A number of teachers have been blogging, sharing their best practices and examining their teaching. I know I have learned from many and continue to do so. Students, too have been blogging, some on their own by choice and others as part of their classes.

Blogging initially got a bad name as many individuals navel-gazed about their private lives. Will Richardson was one of the first educators to see the tool as an avenue for reflection, for conversations and for learning. I started reading his blog in 2005 and was inspired. I have tentatively blogged since then, trying on different blogs over the years (one reviewing all the early music concerts I went to, another reflecting on education, a couple of travel blogs and one, inspired by a photo a day on Flickr which is a combination of photography and writing). Each provided an opportunity for writing for different purposes and each helped me grow as a writer and as a learner. The bonus was that each brought in an unexpected audience and that affected how I saw myself as a writer. I became part of a community.

I just read an interesting post “ Can writing online make students better writers” by Jayme Jacobson.  She quotes from a book by Cathy Davidson, Now You See It. This is what struck me as she spoke about students…

I discovered something curious.  Their writing online, at least in their blogs, was incomparably better than in the traditional term papers they wrote for the class. In fact, given all the tripe one hears from pundits about how the internet dumbs our kids down, I was shocked that elegant bloggers often turn out to be the clunkiest and most pretentious of research paper writers.” (p. 101)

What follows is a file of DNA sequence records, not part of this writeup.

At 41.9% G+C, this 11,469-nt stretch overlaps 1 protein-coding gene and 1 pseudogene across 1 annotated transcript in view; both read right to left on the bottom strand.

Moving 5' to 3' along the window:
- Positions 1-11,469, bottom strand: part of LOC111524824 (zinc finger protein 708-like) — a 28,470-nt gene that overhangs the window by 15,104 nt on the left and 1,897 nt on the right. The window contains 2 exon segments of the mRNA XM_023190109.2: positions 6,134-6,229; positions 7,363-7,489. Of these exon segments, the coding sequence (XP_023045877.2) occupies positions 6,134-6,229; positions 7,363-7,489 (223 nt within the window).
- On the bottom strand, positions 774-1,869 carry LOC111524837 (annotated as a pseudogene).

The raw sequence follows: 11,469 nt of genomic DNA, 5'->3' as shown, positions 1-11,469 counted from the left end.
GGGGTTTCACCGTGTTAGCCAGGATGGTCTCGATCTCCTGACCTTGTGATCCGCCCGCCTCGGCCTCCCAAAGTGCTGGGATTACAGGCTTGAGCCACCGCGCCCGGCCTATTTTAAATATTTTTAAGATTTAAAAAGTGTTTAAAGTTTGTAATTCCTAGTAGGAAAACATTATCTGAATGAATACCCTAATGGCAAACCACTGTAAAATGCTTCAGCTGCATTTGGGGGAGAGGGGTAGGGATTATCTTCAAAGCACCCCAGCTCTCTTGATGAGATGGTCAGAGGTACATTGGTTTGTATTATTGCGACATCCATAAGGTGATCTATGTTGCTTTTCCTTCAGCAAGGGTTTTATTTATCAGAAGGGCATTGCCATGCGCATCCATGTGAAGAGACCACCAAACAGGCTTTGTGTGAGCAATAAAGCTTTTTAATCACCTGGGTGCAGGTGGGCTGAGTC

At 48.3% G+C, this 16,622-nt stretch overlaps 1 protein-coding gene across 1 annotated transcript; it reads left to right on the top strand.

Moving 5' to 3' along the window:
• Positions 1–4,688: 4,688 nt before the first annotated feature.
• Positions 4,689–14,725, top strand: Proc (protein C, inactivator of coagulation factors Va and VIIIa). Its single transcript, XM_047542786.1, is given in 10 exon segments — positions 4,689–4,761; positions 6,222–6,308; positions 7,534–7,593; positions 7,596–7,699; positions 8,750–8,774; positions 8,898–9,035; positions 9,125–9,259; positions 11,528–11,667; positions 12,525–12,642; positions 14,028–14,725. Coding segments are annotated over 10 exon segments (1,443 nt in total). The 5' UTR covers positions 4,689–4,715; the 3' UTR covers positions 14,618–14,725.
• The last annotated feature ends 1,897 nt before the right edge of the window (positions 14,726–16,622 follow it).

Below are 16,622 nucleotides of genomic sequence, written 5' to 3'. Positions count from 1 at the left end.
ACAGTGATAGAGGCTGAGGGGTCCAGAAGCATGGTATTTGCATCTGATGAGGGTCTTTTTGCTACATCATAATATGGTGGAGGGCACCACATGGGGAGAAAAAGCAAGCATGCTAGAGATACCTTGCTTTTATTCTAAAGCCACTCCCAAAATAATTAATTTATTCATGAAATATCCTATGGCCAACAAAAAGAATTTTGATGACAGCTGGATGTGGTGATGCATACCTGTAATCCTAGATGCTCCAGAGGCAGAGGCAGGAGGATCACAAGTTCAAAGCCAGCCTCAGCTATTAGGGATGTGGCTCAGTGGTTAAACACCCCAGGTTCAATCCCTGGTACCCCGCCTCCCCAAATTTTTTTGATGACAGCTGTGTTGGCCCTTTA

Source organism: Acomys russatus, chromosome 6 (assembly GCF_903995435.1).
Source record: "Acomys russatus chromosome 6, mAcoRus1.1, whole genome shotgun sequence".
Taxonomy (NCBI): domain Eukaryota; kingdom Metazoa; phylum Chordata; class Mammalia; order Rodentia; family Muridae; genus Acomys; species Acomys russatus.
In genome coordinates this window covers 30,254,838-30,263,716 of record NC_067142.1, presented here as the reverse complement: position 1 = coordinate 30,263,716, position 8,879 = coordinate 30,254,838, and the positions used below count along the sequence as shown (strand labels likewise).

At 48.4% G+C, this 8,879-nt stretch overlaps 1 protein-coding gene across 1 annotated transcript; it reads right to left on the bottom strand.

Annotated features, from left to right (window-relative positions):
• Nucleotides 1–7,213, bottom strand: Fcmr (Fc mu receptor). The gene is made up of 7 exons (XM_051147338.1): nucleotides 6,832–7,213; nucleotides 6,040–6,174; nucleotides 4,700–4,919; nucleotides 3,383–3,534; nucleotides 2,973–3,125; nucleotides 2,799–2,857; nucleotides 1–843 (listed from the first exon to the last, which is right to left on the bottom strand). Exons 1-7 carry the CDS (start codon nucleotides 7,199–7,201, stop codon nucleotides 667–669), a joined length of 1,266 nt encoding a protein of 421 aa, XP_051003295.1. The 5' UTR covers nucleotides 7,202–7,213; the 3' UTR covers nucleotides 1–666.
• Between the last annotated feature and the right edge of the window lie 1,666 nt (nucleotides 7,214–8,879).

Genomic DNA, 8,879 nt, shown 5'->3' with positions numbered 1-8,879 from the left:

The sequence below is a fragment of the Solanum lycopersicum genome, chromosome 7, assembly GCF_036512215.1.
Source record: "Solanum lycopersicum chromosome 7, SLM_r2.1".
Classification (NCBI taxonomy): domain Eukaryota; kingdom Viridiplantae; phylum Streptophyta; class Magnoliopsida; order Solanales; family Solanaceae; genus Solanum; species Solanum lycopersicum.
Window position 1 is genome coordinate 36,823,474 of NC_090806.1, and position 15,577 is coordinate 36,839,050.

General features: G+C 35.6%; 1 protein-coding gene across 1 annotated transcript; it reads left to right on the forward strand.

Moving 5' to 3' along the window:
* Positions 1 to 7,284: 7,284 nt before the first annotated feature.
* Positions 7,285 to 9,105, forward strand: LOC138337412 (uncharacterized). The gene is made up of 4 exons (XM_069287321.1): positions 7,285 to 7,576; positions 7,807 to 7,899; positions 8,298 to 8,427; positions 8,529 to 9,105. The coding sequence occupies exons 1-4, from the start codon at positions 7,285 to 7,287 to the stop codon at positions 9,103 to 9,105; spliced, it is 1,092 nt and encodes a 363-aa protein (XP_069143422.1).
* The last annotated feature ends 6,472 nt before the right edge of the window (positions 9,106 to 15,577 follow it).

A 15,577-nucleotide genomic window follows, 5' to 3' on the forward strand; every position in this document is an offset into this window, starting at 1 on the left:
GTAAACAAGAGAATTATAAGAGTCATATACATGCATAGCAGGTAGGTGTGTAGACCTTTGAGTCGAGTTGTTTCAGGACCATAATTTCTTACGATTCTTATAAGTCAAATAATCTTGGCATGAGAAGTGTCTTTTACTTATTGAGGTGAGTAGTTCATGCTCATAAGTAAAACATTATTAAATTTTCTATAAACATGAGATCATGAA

I am sure much of that has to do with writing for an authentic audience and having a real reason to communicate.

I now have the book on my iPad and will be reading it. (Incidentally, when I went to find the link to Will Richardson, it was on his page of books that are influencing him).

Students, too can benefit from writing for others. There are some great blogging platforms for students that build in the security needed to monitor unwanted comments.

Each year Edublogs holds  two periods of student blogging challenges – ways to make for better blogging (you do not have to be using their blogging platform to take part). Some of their ideas include using other tools to enhance the blog. The students learn to communicate well, to comment on the blogs of others and to learn from the comments they receive. This is a great opportunity to get your class involved in blogging, whether it is the first time for your class or if they are already bloggers. The challenge builds in the possibilities of getting comments from other students as well as from mentors. Students are from a variety of countries so you can build in some cultural exchanges. I’m planning to sign up as a mentor for the first time. If you are not yet ready to blog with your class, you, too, can try mentoring to see the kind of work others are doing.

If you are interested in starting to blog with your students, here is a leaflet that will help get you started. It was created by Silvia Tolisano of Globallyconnectedlearning.com Still not convinced? Have a look at this blog post on the benefits of blogging.

Learn more about blogs and blogging from the LEARN site

Susan van Gelder